I called SeaHawk again, and this time they said "Nothing sticks to that tin-based paint." They recommended sanding it all down to gelcoat again.

If that isn't bad enough, the EPA requires that it be removed in an enclosed space, doesn't allow sandblasting it, only chemical stripper and sanding the rest with vacuum collection of dust, and disposal in a lined landfill. $10K just for paint removal! Plus a new barrier coat and new paint.

Moral of this story is 'Don't be lured into using banned paint unless you are going to be somewhere that you can buy it again when it's time to repaint." Apparently many places where you could buy it 3 years ago have now quit selling it.

I sure do seem to learn the hard way, don't I?

Steady as she goes.
Kent
SM243
Kristy


Re: [Amel Yacht Owners] Bottom Paint Warning

karkauai
 

Thanks Steve.  Happy Fourth!  Hope your new Yanmar shows up on Monday!
Kent


From: "Steve Davis flyboyscd@... [amelyachtowners]"
To: "amelyachtowners@..."
Sent: Saturday, July 4, 2015 11:56 AM
Subject: Re: [Amel Yacht Owners] Bottom Paint Warning

 
Hey Kent,

Sorry about the latest issues, but you have got to be over the hump soon, as you have more than paid your due to the Gods of Chaos. We are still hauled in St Augustine, and hoping our new motor shows by mid next week. 

When we hauled at Fernandina in November, we put 2 coats of Sea Hawk Biocop TF. We have mostly been sitting at the dock in the marina, and we are in a notoriously high growth area up the San Sebastian river, and had not moved the boat until about 10 days ago when we went sailing. When we hauled after the sail, our bottom was almost completely clean. The Biocop TF is a hard ablative paint and I decided to give it a try after discussing it with Sea Hawk. I had originally intended to use the Micron 66, but decided not to when I learned that fresh water kills the paint. The Biocop TF is good in fresh or salt water, and so far, I'm impressed with its performance. I also prefer ablative paints, as it helps to prevent excessive build up over the years, followed by expensive paint removal. Not that it matters, but we painted our bottom red, and I kind of like the look. 

Hang in there, and you will be enjoying being on the water again soon. 

Steve and Liz
Aloha SM72




On Jul 4, 2015, at 08:13, Kent Robertson karkauai@... [amelyachtowners] <amelyachtowners@...> wrote:

 
The Kristy saga continues:

3 1/2 yrs ago I had the bottom painted in Trinidad. Sea Hawk's Island 44 was recommended. After taking the old paint down to gelcoat (it had 12 years of paint), a barrier coat was applied, then 2 coats of this tin-based paint (which is banned in the U.S. by the EPA). Great paint...lasted 3 + years and probably could have gone another 6 months.

I called a SeaHawk distributor and asked what they recommended since I couldn't buy it in the U.S., and he recommended their Island77. No mention of barrier coat or anything else.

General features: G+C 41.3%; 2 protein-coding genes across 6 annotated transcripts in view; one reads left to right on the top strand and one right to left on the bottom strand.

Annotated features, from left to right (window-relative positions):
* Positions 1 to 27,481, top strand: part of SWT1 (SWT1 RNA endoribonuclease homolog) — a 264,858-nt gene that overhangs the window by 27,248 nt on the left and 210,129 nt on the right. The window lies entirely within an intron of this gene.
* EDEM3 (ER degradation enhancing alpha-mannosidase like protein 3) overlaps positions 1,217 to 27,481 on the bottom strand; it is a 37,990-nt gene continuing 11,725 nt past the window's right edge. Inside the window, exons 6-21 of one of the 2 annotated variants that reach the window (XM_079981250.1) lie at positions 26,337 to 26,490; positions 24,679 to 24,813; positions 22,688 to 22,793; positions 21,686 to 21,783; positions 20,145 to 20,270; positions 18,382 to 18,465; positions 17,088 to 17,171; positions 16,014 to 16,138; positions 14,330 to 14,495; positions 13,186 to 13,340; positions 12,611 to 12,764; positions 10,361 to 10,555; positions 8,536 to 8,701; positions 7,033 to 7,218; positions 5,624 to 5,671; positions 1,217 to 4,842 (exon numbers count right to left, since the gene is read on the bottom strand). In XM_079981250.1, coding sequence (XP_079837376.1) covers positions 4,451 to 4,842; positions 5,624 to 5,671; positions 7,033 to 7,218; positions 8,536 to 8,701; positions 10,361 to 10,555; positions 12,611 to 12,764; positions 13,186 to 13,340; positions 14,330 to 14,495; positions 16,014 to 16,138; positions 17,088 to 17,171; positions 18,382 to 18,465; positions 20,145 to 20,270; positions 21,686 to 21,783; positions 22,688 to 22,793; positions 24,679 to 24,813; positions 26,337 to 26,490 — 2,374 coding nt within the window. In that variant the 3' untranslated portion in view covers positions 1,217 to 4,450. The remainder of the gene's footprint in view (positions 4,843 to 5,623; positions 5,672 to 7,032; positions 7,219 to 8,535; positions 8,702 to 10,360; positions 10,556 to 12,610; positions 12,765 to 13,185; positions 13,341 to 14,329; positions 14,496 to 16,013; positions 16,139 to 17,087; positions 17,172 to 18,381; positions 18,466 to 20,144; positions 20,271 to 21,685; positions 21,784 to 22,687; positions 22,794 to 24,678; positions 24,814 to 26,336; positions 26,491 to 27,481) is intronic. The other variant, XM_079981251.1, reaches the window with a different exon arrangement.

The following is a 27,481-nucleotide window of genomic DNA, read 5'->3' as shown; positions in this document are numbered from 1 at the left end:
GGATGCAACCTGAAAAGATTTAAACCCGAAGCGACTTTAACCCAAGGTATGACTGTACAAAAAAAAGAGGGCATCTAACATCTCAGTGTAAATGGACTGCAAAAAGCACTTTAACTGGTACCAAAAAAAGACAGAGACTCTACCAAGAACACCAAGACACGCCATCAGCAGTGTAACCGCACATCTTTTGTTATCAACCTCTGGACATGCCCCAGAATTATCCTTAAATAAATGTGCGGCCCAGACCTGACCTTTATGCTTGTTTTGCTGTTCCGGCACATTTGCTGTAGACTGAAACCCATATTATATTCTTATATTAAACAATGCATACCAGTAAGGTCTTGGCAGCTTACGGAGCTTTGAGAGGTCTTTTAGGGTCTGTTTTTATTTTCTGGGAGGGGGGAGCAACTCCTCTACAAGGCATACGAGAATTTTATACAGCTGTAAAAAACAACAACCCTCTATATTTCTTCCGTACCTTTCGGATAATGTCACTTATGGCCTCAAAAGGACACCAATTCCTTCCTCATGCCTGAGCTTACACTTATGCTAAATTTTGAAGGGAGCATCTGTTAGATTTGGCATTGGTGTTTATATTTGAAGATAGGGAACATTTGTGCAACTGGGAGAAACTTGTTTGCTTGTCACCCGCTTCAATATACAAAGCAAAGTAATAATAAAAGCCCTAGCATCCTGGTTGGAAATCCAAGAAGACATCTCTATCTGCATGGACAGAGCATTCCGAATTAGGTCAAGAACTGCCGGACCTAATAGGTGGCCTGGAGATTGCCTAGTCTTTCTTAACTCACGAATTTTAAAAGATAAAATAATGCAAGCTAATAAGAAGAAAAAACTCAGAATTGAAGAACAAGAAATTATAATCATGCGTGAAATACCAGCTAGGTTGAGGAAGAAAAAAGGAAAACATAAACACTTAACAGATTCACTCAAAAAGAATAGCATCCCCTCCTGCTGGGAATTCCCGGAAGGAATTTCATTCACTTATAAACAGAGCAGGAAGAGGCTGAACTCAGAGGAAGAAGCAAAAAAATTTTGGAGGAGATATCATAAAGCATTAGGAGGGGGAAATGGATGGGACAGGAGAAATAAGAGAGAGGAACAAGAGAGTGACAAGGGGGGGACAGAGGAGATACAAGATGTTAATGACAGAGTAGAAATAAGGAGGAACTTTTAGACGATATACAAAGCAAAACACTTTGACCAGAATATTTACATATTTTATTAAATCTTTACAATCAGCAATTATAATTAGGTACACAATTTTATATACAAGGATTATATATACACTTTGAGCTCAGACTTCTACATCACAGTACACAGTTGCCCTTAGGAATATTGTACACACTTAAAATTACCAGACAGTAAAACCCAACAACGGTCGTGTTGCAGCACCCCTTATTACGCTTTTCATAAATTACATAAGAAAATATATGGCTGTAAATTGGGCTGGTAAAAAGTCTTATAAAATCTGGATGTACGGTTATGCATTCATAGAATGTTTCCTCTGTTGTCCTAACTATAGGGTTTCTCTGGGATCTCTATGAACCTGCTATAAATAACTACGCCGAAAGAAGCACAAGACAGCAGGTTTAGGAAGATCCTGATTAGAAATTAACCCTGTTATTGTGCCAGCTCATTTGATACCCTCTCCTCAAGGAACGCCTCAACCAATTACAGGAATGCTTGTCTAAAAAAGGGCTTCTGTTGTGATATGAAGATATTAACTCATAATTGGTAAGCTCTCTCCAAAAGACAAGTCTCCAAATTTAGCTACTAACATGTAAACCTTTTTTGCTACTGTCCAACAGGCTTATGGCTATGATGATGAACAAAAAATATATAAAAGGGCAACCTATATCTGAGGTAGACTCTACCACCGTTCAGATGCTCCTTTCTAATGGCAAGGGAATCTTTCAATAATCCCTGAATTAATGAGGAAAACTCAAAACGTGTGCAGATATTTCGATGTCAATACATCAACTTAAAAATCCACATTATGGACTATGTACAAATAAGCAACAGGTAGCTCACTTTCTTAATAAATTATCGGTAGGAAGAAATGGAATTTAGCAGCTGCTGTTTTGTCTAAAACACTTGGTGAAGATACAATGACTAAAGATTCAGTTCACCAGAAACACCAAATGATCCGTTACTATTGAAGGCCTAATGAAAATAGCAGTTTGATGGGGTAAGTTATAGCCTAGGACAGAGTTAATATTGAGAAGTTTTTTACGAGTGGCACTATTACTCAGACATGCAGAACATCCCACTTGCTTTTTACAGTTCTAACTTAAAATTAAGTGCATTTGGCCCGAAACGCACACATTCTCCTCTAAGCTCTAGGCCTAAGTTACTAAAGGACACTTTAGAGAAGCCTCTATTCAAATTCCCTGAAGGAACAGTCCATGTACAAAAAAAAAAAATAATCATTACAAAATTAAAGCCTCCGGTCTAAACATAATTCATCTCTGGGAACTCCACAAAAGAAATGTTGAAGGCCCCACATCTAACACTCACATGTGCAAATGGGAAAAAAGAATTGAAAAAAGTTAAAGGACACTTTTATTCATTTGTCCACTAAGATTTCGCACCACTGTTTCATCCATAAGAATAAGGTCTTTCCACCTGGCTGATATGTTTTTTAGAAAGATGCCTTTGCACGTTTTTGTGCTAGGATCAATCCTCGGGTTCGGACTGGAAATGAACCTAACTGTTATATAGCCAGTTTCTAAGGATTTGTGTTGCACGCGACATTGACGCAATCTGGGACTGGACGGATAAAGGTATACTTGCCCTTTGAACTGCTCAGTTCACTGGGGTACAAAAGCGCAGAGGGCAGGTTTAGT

I hauled out in Fernandina Beach, FL and had the bottom cleaned and lightly sanded, then 2 coats of Island77 applied. Then I discovered the prop shaft damage and the boat stayed on the hard for a year. Before launching I had another coat of Island 77 applied.

After sailing for only 6 weeks, I discovered the zincs were half gone already. I decided to haul out again so I could look at the prop shaft and have the topsides polished. All that new paint was GONE!

I called SeaHawk again, and this time they said "Nothing sticks to that tin-based paint." They recommended sanding it all down to gelcoat again.

If that isn't bad enough, the EPA requires that it be removed in an enclosed space, doesn't allow sandblasting it, only chemical stripper and sanding the rest with vacuum collection of dust, and disposal in a lined landfill. $10K just for paint removal! Plus a new barrier coat and new paint.

Moral of this story is 'Don't be lured into using banned paint unless you are going to be somewhere that you can buy it again when it's time to repaint." Apparently many places where you could buy it 3 years ago have now quit selling it.

I sure do seem to learn the hard way, don't I?

Steady as she goes.
Kent
SM243
Kristy




Re: [Amel Yacht Owners] Bottom Paint Warning

Stephen Davis
 

Hey Kent,

Sorry about the latest issues, but you have got to be over the hump soon, as you have more than paid your due to the Gods of Chaos. We are still hauled in St Augustine, and hoping our new motor shows by mid next week. 

When we hauled at Fernandina in November, we put 2 coats of Sea Hawk Biocop TF. We have mostly been sitting at the dock in the marina, and we are in a notoriously high growth area up the San Sebastian river, and had not moved the boat until about 10 days ago when we went sailing. When we hauled after the sail, our bottom was almost completely clean. The Biocop TF is a hard ablative paint and I decided to give it a try after discussing it with Sea Hawk. I had originally intended to use the Micron 66, but decided not to when I learned that fresh water kills the paint. The Biocop TF is good in fresh or salt water, and so far, I'm impressed with its performance. I also prefer ablative paints, as it helps to prevent excessive build up over the years, followed by expensive paint removal. Not that it matters, but we painted our bottom red, and I kind of like the look.